Drake equation may not be the only reason.
Plus we may have to be broader in our definition of “intelligent life”.
That is begging the question that AI (as we know it) is intelligent. Beyond that, it’s just speculating.
Point being, there exists a “Turing trap”, where incremental improvements in AI will lead to a situation where it will appear to all intents and purposes as intelligent even when it’s not, simply because the people who are judging the AI are unable to tell the difference.
At such point, if the AI were to “take over”, or given control either way, it would replace the intelligent species with a non-intelligent simulacrum, a zombie version of the society that created it.
If you can’t detect the difference, there is no difference. Intelligence has evolved through natural selection. That process only works if there’s a difference in behavior.
Is there any info on the frequency or encoding or anything at all that would allow a ham op to receive the signal? Or even if it is amateur-receivable and not, like, -100dB on some weird frequency and digitally encoded and encrypted? The press release didn’t seem to mention it. As much as I love my waterfall display I do not think I can monitor the entire RF spectrum at once and pick out something like this.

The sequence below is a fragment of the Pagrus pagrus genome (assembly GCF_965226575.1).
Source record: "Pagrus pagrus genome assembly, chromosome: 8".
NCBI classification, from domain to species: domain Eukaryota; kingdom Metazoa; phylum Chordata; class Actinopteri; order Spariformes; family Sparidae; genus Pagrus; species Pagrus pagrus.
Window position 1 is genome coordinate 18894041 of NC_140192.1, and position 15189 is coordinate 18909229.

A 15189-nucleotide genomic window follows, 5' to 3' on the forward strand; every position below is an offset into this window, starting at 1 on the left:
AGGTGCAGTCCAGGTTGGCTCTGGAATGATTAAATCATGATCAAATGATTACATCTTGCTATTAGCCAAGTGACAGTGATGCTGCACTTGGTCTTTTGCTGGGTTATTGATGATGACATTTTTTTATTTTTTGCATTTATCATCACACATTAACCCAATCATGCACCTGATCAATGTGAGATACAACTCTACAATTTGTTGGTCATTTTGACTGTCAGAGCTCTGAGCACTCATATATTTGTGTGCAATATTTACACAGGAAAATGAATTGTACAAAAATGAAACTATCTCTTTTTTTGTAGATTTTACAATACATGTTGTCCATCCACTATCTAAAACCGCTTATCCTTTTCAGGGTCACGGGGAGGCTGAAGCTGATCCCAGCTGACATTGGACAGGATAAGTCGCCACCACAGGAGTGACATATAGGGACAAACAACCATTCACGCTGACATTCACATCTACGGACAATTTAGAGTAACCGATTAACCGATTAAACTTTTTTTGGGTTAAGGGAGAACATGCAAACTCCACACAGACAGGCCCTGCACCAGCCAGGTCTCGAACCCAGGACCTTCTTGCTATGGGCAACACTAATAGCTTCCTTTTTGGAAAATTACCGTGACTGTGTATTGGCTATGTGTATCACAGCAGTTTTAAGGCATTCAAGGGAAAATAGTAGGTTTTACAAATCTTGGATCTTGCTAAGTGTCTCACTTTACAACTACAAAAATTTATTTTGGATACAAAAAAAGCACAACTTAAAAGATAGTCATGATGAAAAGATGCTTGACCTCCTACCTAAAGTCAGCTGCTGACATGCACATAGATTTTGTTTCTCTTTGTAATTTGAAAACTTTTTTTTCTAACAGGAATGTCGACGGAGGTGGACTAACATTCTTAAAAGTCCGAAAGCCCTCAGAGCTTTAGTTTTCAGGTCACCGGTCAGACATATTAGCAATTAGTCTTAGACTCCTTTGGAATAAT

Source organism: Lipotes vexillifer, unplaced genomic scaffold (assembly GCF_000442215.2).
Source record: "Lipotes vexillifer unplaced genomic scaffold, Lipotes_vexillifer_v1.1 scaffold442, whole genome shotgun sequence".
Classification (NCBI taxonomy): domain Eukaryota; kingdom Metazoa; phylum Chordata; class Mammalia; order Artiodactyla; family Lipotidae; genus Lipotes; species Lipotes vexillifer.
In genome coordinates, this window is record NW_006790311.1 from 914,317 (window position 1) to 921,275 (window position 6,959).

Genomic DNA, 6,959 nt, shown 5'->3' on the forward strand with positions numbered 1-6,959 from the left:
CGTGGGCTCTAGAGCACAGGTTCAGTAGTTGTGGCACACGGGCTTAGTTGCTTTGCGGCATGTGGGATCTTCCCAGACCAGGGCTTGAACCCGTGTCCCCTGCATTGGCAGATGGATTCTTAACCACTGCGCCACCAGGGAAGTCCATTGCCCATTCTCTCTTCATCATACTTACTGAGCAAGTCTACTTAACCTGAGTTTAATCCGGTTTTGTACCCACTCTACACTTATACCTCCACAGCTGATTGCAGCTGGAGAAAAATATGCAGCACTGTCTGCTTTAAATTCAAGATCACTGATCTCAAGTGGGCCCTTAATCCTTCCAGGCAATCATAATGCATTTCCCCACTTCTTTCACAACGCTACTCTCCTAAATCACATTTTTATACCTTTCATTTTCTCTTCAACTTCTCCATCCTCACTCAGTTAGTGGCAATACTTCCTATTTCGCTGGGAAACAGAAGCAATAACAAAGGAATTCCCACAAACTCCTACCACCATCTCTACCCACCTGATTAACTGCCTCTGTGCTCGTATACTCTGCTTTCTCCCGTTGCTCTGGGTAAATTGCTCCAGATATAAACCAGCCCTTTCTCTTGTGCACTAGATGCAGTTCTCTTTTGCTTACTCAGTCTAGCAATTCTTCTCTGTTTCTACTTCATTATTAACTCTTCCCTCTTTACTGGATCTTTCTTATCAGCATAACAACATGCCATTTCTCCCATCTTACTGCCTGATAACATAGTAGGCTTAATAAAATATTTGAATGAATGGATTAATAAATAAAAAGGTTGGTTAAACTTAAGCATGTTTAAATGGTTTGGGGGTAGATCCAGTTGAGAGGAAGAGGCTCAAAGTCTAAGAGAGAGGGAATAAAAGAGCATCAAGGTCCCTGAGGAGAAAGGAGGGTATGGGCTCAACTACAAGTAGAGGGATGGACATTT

If Aliens really wanted to make first contact they would Rickroll us on common broadcast frequencies, this would not only show that they had an extensive understanding of our culture but that they were trying to show they’re non-hostile through humour. “I just wanna tell you how I’m feeling
Gotta make you understand”
Anyone know which discord they mean
Follow the link and there is a discord there to share results/discuss.
NASA has a relevant, free ebook: “Archaeology, Anthropology, and Interstellar Communication” edited by Douglas A. Vakoch. It’s a collection of interesting articles about the history of SETI and the role that archaelogists and anthropologists (and folks in related fields) have played and can play in the search — and discovery, hopefully! These fields have already had success in deciphering distant (with respect to time) languages and have long been recognized as important to SETI. (The book was published in 2012 and I read it some years ago, so the above is my possibly hazy memory of it.)
The book can be downloaded in MOBI, EPUB, and PDF formats from:
We will not be able to communicate to alien cultures until we discover subspace communications.
In the meantime, we’re just not worth the bother for them.
Those 1910 people, they’d say “smartphone”, hmm, a phone that smarts.
And they’d be sport on :)